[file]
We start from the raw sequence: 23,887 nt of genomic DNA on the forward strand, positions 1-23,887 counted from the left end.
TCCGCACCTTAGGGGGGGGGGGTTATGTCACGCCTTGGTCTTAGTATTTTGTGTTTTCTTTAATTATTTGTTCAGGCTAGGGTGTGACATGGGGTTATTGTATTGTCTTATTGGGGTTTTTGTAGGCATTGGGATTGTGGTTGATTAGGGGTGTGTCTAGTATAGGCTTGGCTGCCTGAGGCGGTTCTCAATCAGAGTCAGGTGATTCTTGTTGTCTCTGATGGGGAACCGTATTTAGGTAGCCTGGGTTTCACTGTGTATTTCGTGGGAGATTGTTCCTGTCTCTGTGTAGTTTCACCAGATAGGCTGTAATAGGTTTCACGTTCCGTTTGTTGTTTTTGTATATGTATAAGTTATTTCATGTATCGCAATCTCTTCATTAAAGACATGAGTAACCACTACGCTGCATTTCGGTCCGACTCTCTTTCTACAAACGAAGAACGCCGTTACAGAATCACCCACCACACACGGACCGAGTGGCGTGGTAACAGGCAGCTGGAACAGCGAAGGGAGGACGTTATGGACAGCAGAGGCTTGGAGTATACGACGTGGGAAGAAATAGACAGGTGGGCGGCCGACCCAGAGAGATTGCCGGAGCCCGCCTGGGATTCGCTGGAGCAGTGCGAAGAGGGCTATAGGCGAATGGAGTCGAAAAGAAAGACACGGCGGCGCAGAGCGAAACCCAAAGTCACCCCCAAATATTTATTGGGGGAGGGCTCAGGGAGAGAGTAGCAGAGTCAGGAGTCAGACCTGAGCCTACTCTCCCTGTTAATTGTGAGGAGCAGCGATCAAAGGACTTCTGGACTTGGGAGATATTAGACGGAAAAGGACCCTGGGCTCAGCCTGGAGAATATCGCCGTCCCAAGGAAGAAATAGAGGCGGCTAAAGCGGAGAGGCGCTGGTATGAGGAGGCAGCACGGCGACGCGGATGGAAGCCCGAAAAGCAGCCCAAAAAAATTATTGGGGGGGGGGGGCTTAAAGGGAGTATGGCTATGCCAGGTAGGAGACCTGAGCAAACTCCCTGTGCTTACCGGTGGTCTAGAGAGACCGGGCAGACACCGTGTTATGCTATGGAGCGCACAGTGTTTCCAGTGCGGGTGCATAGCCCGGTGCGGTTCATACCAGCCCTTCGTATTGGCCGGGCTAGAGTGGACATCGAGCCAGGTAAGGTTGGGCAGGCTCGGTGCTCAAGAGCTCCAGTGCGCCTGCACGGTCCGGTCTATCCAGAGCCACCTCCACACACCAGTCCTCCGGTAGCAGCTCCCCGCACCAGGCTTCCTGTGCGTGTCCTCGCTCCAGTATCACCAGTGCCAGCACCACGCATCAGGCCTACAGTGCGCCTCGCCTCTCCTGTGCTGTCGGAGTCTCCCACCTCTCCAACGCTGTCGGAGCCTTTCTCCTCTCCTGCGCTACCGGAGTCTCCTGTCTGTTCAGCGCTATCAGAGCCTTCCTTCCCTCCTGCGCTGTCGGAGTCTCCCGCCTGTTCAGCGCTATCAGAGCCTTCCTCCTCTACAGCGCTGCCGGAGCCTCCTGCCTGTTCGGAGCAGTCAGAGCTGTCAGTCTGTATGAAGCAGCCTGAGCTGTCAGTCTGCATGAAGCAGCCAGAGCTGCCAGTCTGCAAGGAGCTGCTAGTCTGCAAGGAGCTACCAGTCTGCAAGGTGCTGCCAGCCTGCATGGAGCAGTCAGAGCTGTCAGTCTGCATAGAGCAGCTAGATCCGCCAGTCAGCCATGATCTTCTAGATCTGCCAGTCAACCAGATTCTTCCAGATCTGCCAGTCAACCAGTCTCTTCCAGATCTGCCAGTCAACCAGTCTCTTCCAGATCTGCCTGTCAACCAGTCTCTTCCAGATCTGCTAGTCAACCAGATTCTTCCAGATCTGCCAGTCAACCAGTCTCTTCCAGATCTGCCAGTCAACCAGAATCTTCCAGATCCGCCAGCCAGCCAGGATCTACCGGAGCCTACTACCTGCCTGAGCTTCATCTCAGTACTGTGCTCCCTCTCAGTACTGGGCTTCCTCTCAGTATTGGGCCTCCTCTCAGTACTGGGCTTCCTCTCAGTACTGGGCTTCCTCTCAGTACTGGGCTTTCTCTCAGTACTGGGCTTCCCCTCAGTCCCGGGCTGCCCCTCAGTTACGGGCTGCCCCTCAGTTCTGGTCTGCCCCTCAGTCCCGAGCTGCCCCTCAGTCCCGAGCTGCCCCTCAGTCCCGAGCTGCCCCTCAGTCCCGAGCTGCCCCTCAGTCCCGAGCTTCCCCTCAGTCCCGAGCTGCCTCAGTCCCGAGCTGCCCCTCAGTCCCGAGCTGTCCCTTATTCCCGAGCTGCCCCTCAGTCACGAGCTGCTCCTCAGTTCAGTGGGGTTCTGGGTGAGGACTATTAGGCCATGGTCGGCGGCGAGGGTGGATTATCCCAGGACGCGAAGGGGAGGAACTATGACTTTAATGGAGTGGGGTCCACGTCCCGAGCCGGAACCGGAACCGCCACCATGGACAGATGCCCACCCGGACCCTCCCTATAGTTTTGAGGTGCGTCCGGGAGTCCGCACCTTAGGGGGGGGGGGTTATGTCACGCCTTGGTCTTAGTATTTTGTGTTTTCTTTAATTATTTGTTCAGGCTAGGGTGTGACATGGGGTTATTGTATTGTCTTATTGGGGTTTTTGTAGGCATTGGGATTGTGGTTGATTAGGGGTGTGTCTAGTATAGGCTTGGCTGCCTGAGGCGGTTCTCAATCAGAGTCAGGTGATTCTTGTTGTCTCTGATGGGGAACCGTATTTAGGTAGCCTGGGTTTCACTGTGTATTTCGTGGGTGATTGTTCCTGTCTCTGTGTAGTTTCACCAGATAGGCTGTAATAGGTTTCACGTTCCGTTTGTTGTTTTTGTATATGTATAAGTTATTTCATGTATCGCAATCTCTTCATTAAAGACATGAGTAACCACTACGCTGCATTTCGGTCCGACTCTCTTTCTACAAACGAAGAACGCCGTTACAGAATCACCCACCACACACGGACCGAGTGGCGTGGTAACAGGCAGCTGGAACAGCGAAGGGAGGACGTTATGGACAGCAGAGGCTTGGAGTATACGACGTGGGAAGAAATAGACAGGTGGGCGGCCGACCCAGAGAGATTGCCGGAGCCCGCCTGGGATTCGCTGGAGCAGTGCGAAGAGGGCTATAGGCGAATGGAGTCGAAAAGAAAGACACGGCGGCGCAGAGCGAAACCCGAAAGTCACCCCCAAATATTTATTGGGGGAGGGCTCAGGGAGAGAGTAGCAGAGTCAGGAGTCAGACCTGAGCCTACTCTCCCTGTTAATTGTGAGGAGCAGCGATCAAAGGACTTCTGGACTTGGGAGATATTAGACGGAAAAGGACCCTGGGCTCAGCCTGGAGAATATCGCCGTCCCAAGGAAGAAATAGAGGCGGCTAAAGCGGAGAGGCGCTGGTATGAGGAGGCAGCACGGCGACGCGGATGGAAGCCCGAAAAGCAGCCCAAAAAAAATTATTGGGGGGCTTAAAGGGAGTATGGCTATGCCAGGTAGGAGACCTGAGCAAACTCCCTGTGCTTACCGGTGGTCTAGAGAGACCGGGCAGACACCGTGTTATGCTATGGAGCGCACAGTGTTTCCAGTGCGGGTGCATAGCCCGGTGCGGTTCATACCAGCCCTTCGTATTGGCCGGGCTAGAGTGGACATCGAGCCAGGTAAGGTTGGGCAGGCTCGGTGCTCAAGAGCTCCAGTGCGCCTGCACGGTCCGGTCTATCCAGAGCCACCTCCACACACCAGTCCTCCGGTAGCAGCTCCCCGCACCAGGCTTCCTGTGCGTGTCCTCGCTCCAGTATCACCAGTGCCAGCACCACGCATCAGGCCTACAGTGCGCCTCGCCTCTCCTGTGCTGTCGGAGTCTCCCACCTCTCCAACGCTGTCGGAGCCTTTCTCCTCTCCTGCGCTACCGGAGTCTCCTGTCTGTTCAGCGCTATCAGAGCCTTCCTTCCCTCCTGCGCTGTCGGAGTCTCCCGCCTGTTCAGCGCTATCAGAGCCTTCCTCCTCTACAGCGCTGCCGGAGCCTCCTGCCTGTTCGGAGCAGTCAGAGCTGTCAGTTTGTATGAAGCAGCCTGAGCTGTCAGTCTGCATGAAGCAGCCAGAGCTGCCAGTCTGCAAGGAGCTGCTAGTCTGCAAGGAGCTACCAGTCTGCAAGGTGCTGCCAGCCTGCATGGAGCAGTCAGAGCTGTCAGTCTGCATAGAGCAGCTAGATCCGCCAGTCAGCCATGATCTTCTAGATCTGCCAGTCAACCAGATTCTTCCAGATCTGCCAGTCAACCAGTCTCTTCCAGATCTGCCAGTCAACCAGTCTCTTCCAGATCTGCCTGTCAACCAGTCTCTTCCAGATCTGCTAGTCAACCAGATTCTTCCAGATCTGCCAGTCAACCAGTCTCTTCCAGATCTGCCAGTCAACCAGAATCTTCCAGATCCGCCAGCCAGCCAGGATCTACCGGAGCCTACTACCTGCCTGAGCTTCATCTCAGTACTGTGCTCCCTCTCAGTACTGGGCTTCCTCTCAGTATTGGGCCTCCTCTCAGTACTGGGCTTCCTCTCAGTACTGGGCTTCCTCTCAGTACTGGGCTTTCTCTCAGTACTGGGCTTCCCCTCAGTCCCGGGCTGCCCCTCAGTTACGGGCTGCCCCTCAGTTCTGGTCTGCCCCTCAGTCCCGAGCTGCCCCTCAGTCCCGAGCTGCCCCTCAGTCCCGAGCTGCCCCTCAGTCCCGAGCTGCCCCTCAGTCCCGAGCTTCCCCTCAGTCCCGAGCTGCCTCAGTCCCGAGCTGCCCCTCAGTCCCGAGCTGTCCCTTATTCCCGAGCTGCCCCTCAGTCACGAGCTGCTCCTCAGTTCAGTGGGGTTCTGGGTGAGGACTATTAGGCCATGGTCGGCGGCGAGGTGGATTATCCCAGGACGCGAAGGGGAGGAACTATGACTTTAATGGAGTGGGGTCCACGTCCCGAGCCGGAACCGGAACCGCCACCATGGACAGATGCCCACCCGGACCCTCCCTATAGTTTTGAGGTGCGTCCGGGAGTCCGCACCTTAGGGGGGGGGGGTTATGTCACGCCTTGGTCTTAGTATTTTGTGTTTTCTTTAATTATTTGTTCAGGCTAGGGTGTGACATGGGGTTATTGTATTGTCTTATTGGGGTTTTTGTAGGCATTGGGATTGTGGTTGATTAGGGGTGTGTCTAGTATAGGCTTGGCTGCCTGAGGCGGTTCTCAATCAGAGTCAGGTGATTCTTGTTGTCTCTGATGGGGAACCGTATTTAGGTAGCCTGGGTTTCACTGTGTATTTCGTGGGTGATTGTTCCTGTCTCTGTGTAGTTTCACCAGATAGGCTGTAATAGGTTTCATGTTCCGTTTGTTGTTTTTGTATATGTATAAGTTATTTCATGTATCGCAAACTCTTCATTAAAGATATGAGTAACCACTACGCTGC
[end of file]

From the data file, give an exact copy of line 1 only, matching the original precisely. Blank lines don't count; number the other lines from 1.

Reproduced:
We start from the raw sequence: 23,887 nt of genomic DNA on the forward strand, positions 1-23,887 counted from the left end.